| Quote #1
This book is lovingly dedicated to the men of Alpha Company, and in particular to Jimmy Cross… and Kiowa. (Dedication)
OK, so this is the dedication, and not necessarily something that we would normally analyze. But having read the book, you know that every single one of the men he dedicates the book to is fictional. The dedication tricks us into thinking that they're indeed real. Maybe he really meant to dedicate the book to all the Rat Kileys and Jimmy Crosses and Kiowas of the world. While we think that's probably part of it, we also think that believing characters are real makes readers love them more. (How are you not going to adore a real soldier named Rat who reads comic books? Come on!) Loving the characters as if they're real makes it harder to detach from them intellectually once you know that they aren't. O'Brien loves mixing things together. He wants us to feel how confusing reality seems in war, and this is a crucial part of that.
| Quote #2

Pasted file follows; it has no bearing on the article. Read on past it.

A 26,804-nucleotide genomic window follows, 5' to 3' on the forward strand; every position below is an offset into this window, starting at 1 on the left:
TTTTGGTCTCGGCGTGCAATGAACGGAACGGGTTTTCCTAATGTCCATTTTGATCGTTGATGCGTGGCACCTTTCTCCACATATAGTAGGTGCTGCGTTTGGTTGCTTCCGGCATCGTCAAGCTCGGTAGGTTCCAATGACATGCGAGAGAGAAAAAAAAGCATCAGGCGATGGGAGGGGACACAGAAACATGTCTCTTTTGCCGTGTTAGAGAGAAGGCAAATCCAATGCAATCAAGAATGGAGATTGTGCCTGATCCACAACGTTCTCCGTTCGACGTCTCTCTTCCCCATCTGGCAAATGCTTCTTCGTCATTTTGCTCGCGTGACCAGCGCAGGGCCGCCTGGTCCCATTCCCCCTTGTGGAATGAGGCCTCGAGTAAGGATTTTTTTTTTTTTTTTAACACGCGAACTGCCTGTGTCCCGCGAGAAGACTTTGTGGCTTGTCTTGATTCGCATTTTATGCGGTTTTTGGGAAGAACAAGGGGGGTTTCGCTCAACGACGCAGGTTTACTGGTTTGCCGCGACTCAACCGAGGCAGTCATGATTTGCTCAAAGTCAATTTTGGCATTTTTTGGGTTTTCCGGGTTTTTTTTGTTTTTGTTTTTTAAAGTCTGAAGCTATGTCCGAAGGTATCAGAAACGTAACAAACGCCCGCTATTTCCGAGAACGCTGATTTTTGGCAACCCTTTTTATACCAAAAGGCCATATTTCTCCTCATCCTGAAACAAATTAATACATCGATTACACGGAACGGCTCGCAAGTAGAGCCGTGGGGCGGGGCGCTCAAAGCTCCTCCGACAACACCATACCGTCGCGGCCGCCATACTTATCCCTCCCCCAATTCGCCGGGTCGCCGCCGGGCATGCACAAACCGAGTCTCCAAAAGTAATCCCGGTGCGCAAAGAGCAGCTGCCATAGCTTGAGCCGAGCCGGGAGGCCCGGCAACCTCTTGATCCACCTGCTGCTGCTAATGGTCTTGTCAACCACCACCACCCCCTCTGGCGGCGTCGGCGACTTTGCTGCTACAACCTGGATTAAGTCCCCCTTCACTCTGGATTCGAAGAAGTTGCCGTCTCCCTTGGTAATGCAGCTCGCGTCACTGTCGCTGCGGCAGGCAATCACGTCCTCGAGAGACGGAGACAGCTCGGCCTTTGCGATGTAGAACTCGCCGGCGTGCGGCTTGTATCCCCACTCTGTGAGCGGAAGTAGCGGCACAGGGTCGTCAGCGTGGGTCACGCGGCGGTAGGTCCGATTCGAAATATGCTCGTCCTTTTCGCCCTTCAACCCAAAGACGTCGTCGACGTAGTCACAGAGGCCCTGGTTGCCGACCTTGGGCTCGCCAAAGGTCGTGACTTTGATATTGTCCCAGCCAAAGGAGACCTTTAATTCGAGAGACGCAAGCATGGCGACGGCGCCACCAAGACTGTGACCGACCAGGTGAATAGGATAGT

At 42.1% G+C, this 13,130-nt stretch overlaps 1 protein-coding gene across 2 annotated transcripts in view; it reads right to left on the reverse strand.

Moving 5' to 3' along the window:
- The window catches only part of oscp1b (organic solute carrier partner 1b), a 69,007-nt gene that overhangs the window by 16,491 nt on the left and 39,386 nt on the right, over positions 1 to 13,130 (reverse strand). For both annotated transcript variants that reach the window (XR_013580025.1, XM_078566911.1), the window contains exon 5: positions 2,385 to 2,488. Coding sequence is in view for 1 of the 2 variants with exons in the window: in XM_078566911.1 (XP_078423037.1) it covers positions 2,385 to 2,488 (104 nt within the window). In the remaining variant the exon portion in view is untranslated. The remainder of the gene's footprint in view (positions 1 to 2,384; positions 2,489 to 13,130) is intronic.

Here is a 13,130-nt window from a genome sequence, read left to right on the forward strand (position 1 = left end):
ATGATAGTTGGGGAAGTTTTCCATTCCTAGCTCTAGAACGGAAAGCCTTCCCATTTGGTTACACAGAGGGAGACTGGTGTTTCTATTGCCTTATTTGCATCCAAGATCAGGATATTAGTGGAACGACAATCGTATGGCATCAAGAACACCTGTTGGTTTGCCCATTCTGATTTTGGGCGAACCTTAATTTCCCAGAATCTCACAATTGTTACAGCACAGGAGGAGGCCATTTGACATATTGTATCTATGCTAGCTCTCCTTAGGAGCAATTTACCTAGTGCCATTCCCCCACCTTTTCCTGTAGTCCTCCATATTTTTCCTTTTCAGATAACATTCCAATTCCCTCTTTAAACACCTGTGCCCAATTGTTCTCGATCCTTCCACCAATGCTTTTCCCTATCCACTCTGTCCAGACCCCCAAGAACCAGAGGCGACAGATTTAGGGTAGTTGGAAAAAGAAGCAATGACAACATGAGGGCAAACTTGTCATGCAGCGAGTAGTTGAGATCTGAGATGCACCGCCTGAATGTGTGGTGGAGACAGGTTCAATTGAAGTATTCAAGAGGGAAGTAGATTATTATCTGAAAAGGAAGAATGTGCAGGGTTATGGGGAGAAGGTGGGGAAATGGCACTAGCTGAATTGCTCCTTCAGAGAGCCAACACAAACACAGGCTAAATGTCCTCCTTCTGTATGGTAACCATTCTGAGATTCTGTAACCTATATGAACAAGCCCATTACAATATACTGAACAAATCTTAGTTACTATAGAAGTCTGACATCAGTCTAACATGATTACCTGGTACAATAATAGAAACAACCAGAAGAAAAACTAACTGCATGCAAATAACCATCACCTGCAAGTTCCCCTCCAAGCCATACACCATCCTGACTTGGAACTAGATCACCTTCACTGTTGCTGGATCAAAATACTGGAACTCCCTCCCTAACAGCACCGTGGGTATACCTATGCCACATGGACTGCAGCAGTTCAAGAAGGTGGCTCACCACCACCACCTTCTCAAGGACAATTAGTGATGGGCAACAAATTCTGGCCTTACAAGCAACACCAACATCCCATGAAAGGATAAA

This is true. (How to Tell a True War Story.1)
If the main character in a book has the same name as the author, and the book itself is based on a general experience that we know the author had, we instinctively assume that the book is true. In this quote, O'Brien is taking that assumption and making it explicit. Of course, almost nothing in the book is true – except that it totally, totally is, according to O'Brien's definition of truth.
| Quote #3
If you don't care for obscenity, you don't care for the truth; if you don't care for the truth, watch how you vote. Send guys to war, they come home talking dirty. (How to Tell a True War Story.9)
This is one of the only political statements in the book, and it's telling that it's about the truth. The soldiers who go to war come home knowing truths that civilians cannot know and that, for the most part, they don't want to hear. Here, O'Brien is saying that the truth can't be clean, or easy to hear.